How to order interviews
When you interview, the order of the interview sequence matters. Like any skill, you become a better interviewer with practice.
So, schedule interviews first with the companies you are least interested in and save your top companies for later in the process. It’s also okay to interview at companies to practice or to understand your market value — companies do this all the time with hiring candidates.
The other factor to keep in mind when ordering your interviews is that big companies take much longer to interview than small companies and are less likely to expedite their interview processes; so, start the process with them well before small companies. For example - we recently worked with a CS PhD whose Google interview process took 4+ months and their interviews with a small research lab took under 2 weeks.
It’s generally harder to control when you start interviewing at a large tech company so take the initial phone screens, on-sites, etc. whenever they are offered. It’s generally easier to accelerate processes at startups if you have an offer from a bigger company.
When you’re strategic about your interviewing order and get offers early, you start to have the power to not only walk away from bad offers but you can even accelerate interview processes at companies you are more interested in.
Because interviewing is so difficult for companies, one of the strongest signals is having a competing offer elsewhere. We have had clients skip all the way to on-site stage (no phone screen, take home, etc.) when they have another offer at a reputable company.
We recommend using calendar booking tools like Calendly or Mixmax for easier scheduling.
What if you get an offer while you’re still interviewing?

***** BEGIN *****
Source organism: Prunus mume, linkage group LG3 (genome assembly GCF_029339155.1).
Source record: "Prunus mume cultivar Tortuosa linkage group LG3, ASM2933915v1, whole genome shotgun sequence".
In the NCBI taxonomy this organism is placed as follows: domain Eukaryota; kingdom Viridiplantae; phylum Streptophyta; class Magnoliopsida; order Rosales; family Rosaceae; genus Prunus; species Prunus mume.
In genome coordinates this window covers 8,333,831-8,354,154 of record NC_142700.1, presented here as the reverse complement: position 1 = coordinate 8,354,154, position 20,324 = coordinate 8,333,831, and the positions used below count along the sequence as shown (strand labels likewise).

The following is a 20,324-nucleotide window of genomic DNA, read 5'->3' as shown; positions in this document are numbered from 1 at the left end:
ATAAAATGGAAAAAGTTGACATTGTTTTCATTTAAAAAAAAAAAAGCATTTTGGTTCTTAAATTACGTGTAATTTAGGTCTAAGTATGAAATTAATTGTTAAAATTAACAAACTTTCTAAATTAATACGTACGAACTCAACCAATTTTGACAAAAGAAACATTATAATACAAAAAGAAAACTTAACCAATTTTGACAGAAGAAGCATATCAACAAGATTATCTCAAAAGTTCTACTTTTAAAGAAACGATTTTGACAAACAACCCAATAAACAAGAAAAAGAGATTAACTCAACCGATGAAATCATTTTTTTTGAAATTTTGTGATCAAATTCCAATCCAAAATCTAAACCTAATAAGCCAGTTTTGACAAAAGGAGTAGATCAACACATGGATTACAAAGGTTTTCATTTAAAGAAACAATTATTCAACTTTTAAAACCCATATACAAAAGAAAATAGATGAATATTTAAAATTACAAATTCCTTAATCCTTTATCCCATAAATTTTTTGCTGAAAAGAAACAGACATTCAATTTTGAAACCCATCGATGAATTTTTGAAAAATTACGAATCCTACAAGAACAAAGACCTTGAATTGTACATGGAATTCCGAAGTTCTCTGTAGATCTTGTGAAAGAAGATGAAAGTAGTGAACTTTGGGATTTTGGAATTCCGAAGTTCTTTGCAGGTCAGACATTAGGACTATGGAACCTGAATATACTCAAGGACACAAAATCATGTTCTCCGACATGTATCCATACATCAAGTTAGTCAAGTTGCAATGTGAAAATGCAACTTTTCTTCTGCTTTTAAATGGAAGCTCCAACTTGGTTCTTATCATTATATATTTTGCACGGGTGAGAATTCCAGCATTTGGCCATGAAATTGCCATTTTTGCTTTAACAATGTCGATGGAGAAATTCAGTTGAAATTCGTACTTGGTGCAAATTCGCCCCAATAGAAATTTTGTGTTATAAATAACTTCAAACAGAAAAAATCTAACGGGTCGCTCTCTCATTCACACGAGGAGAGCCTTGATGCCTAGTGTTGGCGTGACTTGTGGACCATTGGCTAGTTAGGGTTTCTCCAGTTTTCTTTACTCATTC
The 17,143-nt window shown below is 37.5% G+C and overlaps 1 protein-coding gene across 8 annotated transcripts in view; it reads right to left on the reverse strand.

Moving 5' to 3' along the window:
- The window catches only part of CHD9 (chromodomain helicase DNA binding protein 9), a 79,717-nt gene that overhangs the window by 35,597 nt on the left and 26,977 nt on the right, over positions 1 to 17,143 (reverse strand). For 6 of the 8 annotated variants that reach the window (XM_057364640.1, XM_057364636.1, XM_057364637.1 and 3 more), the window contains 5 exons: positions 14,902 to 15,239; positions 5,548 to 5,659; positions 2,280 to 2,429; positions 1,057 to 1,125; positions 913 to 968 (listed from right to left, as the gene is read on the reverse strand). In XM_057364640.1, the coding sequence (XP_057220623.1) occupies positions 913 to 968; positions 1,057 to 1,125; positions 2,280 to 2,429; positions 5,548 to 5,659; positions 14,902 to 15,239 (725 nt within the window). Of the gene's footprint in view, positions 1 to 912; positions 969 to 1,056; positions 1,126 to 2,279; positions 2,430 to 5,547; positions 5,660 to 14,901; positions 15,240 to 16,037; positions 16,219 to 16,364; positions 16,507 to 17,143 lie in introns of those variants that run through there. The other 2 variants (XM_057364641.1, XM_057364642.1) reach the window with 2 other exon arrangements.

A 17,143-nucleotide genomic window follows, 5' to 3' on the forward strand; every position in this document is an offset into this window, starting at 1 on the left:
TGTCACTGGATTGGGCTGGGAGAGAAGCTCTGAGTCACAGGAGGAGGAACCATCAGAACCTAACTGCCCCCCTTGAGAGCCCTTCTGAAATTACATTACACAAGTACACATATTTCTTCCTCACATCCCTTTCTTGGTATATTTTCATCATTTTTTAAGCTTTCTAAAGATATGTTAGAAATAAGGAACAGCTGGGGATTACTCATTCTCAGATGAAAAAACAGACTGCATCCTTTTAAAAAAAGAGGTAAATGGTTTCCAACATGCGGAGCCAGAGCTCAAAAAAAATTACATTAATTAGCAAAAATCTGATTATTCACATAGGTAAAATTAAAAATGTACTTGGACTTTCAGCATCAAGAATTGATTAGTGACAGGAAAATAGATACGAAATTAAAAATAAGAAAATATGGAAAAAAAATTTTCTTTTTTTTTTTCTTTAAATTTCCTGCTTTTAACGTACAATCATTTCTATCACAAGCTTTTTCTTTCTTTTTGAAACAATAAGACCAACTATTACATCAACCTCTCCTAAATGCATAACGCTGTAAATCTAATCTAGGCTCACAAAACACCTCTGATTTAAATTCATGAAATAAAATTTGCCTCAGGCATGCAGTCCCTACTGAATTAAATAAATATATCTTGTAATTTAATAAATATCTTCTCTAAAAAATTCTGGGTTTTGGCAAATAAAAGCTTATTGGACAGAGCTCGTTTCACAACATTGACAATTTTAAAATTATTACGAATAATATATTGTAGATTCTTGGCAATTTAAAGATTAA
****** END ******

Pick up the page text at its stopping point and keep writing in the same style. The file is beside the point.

Generally we recommend stacking your final interviews so you get offers around the same time - this makes comparing and leveraging offers to negotiate better deals easier to do.
However, this isn’t always possible. So if you get an offer and still have other companies you want to interview at, decline to see the offer until you are done interviewing. This prevents them from pressuring you to make a decision.
Companies are generally comfortable with you not seeing the details of an offer and allowing you to review it at a later date. Once they give you an offer they want to apply deadlines so you don’t shop it around.
You’ve got this!
Getting a job is an exhausting process, filled with arbitrary rejection, and the need to jump through lots of hoops.
Be wary of interview fatigue.
Your biggest enemy when interviewing is not the company you are interviewing or the other PhDs also looking for jobs, but rather you feeling exhausted and/or desperate which leads you to poor, frantic decision making.
If you want to learn more about this - check out our article on the #1 mistake PhDs make when job searching.